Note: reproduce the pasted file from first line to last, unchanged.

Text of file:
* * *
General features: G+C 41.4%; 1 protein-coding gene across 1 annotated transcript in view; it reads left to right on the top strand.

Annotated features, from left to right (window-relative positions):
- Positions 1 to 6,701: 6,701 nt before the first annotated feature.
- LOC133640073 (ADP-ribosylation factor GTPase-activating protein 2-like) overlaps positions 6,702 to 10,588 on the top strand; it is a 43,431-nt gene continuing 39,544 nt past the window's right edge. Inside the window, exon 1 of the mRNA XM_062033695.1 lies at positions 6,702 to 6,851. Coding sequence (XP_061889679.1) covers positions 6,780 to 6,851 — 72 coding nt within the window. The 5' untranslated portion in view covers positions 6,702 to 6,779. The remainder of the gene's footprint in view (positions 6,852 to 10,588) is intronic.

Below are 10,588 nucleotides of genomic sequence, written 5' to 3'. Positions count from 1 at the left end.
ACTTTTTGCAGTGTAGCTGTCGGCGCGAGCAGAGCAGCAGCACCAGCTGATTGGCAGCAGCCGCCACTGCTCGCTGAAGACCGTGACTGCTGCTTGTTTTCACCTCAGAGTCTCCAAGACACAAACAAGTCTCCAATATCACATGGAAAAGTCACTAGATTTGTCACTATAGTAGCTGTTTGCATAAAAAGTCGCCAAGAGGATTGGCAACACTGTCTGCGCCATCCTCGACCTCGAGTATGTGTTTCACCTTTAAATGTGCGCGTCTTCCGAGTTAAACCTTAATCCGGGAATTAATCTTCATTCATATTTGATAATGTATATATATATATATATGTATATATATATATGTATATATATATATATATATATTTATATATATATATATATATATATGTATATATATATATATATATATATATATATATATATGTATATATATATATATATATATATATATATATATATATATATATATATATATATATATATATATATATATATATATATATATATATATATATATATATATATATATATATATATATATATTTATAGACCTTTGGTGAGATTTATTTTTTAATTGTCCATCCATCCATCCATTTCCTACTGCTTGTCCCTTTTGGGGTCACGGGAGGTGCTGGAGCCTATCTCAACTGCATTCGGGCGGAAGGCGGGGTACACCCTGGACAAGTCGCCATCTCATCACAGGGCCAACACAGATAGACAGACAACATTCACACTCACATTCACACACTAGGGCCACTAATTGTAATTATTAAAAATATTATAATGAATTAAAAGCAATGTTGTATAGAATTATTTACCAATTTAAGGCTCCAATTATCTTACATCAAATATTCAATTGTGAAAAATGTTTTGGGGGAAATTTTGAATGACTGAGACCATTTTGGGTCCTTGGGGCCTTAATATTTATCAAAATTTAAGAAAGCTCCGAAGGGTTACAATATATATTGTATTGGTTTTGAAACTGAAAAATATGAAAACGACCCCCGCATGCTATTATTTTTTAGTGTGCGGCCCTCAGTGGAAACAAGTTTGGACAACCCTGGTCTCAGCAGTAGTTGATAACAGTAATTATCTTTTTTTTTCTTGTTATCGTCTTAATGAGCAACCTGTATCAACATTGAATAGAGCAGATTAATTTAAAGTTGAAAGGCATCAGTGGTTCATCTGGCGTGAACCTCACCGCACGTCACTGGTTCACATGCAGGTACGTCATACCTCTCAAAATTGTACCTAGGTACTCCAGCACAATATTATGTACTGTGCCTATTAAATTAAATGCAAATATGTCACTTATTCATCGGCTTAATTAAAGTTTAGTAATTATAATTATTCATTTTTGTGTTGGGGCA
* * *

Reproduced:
General features: G+C 41.4%; 1 protein-coding gene across 1 annotated transcript in view; it reads left to right on the top strand.

Annotated features, from left to right (window-relative positions):
- Positions 1 to 6,701: 6,701 nt before the first annotated feature.
- LOC133640073 (ADP-ribosylation factor GTPase-activating protein 2-like) overlaps positions 6,702 to 10,588 on the top strand; it is a 43,431-nt gene continuing 39,544 nt past the window's right edge. Inside the window, exon 1 of the mRNA XM_062033695.1 lies at positions 6,702 to 6,851. Coding sequence (XP_061889679.1) covers positions 6,780 to 6,851 — 72 coding nt within the window. The 5' untranslated portion in view covers positions 6,702 to 6,779. The remainder of the gene's footprint in view (positions 6,852 to 10,588) is intronic.

Below are 10,588 nucleotides of genomic sequence, written 5' to 3'. Positions count from 1 at the left end.
ACTTTTTGCAGTGTAGCTGTCGGCGCGAGCAGAGCAGCAGCACCAGCTGATTGGCAGCAGCCGCCACTGCTCGCTGAAGACCGTGACTGCTGCTTGTTTTCACCTCAGAGTCTCCAAGACACAAACAAGTCTCCAATATCACATGGAAAAGTCACTAGATTTGTCACTATAGTAGCTGTTTGCATAAAAAGTCGCCAAGAGGATTGGCAACACTGTCTGCGCCATCCTCGACCTCGAGTATGTGTTTCACCTTTAAATGTGCGCGTCTTCCGAGTTAAACCTTAATCCGGGAATTAATCTTCATTCATATTTGATAATGTATATATATATATATATGTATATATATATATGTATATATATATATATATATATTTATATATATATATATATATATATGTATATATATATATATATATATATATATATATATATGTATATATATATATATATATATATATATATATATATATATATATATATATATATATATATATATATATATATATATATATATATATATATATATATATATATATATATATATATATATATTTATAGACCTTTGGTGAGATTTATTTTTTAATTGTCCATCCATCCATCCATTTCCTACTGCTTGTCCCTTTTGGGGTCACGGGAGGTGCTGGAGCCTATCTCAACTGCATTCGGGCGGAAGGCGGGGTACACCCTGGACAAGTCGCCATCTCATCACAGGGCCAACACAGATAGACAGACAACATTCACACTCACATTCACACACTAGGGCCACTAATTGTAATTATTAAAAATATTATAATGAATTAAAAGCAATGTTGTATAGAATTATTTACCAATTTAAGGCTCCAATTATCTTACATCAAATATTCAATTGTGAAAAATGTTTTGGGGGAAATTTTGAATGACTGAGACCATTTTGGGTCCTTGGGGCCTTAATATTTATCAAAATTTAAGAAAGCTCCGAAGGGTTACAATATATATTGTATTGGTTTTGAAACTGAAAAATATGAAAACGACCCCCGCATGCTATTATTTTTTAGTGTGCGGCCCTCAGTGGAAACAAGTTTGGACAACCCTGGTCTCAGCAGTAGTTGATAACAGTAATTATCTTTTTTTTTCTTGTTATCGTCTTAATGAGCAACCTGTATCAACATTGAATAGAGCAGATTAATTTAAAGTTGAAAGGCATCAGTGGTTCATCTGGCGTGAACCTCACCGCACGTCACTGGTTCACATGCAGGTACGTCATACCTCTCAAAATTGTACCTAGGTACTCCAGCACAATATTATGTACTGTGCCTATTAAATTAAATGCAAATATGTCACTTATTCATCGGCTTAATTAAAGTTTAGTAATTATAATTATTCATTTTTGTGTTGGGGCA